• Meet the needs of front-line clinicians caring for patients with COVID-19 to ensure quality care by improving health worker education about VTE in COVID-19 management that incorporates up-to-date consensus recommendations in the next iterations of WHO interim guidance on the Clinical Management of COVID-19 (ensuring a VTE expert(s) is enlisted to the Guideline Development Group);
  • Signpost hospitals to accredited up-to-date evidence based clinical information portals on VTE related COVID-19 clinical guidance, such as the ISTH COVID-19 Resource Page;
  • Highlight to member states the importance of making available all WHO Essential Medicines, in particular low molecular weight heparins (blood thinners), which provides vital prophylactic and treatment for VTE;
  • Improve COVID-19 VTE data collection and research to support regular updates of evidence-based clinical recommendations; and
  • Encourage the implementation of a global VTE risk assessment tool for hospitalized patients.

VTE not only can kill, but can also have devastating co-morbidities, which significantly impact the quality of life for patients who survive COVID-19 and an associated VTE[vi] .

Until there is a vaccine for COVID-19, there is no better way to address this public health challenge than for the WHO to prioritize the development of systematic and integrated approaches to COVID-19-related VTE prevention that can be implemented in secondary and tertiary settings globally.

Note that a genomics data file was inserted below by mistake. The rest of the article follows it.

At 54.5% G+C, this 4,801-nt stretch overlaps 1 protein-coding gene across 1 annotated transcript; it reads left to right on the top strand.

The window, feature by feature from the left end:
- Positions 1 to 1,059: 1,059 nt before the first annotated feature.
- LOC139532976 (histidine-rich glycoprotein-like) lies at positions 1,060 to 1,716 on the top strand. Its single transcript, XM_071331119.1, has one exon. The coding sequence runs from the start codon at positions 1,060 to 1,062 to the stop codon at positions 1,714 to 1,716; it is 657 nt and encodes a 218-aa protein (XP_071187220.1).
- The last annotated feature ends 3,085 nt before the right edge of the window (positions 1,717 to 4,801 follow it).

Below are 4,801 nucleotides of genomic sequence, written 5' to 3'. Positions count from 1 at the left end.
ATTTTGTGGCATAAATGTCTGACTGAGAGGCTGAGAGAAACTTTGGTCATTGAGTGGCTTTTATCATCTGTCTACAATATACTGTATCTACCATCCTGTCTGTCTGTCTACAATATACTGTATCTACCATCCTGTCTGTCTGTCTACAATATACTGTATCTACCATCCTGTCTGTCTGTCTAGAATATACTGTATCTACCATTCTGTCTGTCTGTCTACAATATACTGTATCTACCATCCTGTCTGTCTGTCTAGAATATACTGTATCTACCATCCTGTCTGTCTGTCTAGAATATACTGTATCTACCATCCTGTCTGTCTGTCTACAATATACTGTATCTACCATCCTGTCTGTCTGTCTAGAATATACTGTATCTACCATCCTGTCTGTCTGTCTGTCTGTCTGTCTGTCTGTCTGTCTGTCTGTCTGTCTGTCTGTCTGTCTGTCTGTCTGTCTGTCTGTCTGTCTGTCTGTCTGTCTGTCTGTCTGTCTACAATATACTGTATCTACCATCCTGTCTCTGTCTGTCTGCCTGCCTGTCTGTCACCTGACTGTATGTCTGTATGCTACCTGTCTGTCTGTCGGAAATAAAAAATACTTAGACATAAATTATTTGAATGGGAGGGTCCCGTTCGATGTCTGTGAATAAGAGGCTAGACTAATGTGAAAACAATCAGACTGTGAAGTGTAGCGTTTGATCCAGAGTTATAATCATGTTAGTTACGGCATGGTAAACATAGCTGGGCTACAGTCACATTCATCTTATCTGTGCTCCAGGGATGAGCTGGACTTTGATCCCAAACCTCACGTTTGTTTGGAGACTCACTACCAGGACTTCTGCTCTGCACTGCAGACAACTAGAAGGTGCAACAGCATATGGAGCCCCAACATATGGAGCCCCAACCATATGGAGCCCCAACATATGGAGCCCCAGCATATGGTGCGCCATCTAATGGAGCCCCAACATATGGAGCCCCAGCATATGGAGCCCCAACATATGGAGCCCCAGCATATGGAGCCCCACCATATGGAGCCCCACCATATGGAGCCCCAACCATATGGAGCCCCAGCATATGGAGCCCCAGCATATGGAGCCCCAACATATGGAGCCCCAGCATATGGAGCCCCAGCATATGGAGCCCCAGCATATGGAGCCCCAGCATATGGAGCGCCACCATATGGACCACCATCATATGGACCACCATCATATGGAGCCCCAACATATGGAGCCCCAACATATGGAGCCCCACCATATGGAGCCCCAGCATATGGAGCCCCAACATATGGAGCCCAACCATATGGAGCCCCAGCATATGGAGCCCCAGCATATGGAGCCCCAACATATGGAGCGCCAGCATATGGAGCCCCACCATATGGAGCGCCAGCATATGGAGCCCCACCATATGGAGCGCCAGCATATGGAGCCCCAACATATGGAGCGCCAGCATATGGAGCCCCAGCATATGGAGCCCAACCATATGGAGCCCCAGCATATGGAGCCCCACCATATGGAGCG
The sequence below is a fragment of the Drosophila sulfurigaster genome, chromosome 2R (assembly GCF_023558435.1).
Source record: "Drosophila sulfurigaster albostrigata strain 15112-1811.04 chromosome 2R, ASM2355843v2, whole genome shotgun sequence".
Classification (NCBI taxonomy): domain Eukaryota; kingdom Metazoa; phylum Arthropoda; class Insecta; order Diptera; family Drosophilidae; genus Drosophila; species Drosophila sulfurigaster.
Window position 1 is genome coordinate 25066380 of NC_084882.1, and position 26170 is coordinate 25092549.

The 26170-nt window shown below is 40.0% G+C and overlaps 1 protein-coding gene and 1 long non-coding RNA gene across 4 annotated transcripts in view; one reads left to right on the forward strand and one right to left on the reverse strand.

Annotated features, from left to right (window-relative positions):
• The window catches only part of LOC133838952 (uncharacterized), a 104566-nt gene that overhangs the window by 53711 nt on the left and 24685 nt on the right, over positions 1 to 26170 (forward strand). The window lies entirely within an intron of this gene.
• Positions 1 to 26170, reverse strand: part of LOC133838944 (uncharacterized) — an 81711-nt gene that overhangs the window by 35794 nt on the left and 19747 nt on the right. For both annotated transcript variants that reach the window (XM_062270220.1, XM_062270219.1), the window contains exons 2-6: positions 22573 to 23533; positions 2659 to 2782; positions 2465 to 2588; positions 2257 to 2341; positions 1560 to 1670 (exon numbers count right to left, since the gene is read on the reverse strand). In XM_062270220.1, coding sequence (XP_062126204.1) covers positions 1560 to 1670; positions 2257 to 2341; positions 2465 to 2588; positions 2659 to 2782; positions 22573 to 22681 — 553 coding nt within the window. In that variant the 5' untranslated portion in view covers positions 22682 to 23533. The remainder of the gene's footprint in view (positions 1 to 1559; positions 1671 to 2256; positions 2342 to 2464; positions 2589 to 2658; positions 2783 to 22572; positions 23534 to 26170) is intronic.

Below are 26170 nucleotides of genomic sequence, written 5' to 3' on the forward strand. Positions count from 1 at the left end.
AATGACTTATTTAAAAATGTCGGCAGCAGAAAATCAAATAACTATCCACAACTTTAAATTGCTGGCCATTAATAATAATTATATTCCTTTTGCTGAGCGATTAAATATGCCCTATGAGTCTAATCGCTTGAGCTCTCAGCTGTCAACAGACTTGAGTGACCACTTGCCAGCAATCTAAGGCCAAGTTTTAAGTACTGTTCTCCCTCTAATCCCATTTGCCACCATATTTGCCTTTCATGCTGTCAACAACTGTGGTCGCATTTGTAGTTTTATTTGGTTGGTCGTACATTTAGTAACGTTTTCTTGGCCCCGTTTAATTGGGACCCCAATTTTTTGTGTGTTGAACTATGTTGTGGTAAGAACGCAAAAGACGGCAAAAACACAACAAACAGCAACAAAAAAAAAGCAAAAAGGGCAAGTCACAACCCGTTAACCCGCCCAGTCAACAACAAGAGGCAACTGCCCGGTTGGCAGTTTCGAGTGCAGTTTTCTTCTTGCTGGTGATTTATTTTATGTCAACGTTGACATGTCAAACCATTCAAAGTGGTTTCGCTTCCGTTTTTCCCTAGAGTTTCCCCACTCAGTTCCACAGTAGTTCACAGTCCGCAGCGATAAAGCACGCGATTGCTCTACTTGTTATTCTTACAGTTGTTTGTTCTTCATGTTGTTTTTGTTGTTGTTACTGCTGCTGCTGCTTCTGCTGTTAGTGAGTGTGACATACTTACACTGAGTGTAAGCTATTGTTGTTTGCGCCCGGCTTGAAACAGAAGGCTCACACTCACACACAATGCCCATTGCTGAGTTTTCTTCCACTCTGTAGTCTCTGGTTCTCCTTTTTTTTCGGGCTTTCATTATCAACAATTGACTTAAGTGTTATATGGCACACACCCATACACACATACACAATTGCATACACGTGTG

We urge the WHO to act now and offer our collective resources and expertise to assist in such an endeavor.

Link to ISTH and 70 organizations around the world  that have signed the Consensus statement

Website: https://www.isth.org/news/517212

Signed on behalf of ISTH

Claire McLintock ( President) Jeffrey Weitz (President -Elect)  Beverley Hunt, O.B.E.(Chair, World Thrombosis Day)

REFERENCES

[i] https://www.who.int/docs/default-source/coronaviruse/situation-reports/20200527-covid-19-sitrep-128.pdf?sfvrsn=11720c0a_2

[ii] Ibid

[iii] https://www.who.int/publications-detail/clinical-management-of-covid-19

[iv] www.worldthrombosisday.org/issue/vte/

[v] “Clinical Guidance on the Diagnosis, Prevention and Treatment of Venous Thromboembolism in Hospitalized Patients with COVID-19,” Journal of Thrombosis and Haemostasis (JTH).

[vi] Ibid

 

Depression, a big Challenge to Recovery/Rehabilitation after a Stroke

 

Depression, a big Challenge to Recovery/Rehabilitation after a Stroke

“About one in eight survivors of stroke have suicidal ideation, according to a study published online in the Journal of Neurology,”. Depression affects the survivor’s quality of life after a stroke. It also make it more challenging for those affected with stroke to recover. Findings from current studies shows that, depression can also increase the risk of cardiovascular disease (CVDs), which in turn increases the risk of experiencing a second stroke. Mortality rates are 10 times higher in people who experience depression after a stroke (Ginta et al).

Depression is a common experience for persons living with stroke and their carers . It’s commonly caused by biochemical changes in the brain. When the brain is injured, the survivor may not be able to feel positive emotions as a result of the effect from the injury. Depression can also be a normal psychological reaction which may be experienced by persons living with stroke and their carers.

Possible causes of depression may include a combination of biological, psychological and social sources of distress. Research suggest that these factors may cause changes in brain function, including altered activity of certain neural circuits in the brain (AHA).

Common symptoms of depression Includes: